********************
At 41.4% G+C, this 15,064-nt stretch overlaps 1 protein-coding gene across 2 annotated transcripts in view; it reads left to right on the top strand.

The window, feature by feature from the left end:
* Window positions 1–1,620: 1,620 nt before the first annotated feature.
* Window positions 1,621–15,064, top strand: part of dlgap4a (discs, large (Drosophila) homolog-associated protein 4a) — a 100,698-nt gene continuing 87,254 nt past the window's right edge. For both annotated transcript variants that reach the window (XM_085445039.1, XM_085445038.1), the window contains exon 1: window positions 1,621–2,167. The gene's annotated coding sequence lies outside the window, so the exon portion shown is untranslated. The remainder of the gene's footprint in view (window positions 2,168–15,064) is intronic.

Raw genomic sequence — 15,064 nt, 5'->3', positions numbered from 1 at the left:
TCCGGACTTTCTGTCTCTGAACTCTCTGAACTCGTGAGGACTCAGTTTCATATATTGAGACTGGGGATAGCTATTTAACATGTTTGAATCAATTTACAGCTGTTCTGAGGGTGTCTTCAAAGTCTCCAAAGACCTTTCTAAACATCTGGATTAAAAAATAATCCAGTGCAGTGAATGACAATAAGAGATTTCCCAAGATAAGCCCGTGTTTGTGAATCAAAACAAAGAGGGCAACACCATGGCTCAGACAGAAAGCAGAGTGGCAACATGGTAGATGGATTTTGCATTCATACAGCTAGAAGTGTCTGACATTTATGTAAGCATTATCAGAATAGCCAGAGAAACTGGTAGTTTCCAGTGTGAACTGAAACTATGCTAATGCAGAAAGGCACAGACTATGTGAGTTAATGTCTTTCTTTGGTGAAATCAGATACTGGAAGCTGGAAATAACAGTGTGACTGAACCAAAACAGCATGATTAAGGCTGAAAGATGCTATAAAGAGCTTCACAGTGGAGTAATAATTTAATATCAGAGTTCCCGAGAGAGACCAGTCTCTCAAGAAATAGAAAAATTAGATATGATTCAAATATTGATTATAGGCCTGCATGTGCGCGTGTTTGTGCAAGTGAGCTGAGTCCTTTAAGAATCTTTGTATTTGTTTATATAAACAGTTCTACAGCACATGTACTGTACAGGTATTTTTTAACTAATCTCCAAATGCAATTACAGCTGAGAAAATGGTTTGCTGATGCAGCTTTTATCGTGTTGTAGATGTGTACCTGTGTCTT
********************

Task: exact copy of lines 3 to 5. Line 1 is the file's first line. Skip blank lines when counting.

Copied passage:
* Window positions 1–1,620: 1,620 nt before the first annotated feature.
* Window positions 1,621–15,064, top strand: part of dlgap4a (discs, large (Drosophila) homolog-associated protein 4a) — a 100,698-nt gene continuing 87,254 nt past the window's right edge. For both annotated transcript variants that reach the window (XM_085445039.1, XM_085445038.1), the window contains exon 1: window positions 1,621–2,167. The gene's annotated coding sequence lies outside the window, so the exon portion shown is untranslated. The remainder of the gene's footprint in view (window positions 2,168–15,064) is intronic.

Raw genomic sequence — 15,064 nt, 5'->3', positions numbered from 1 at the left: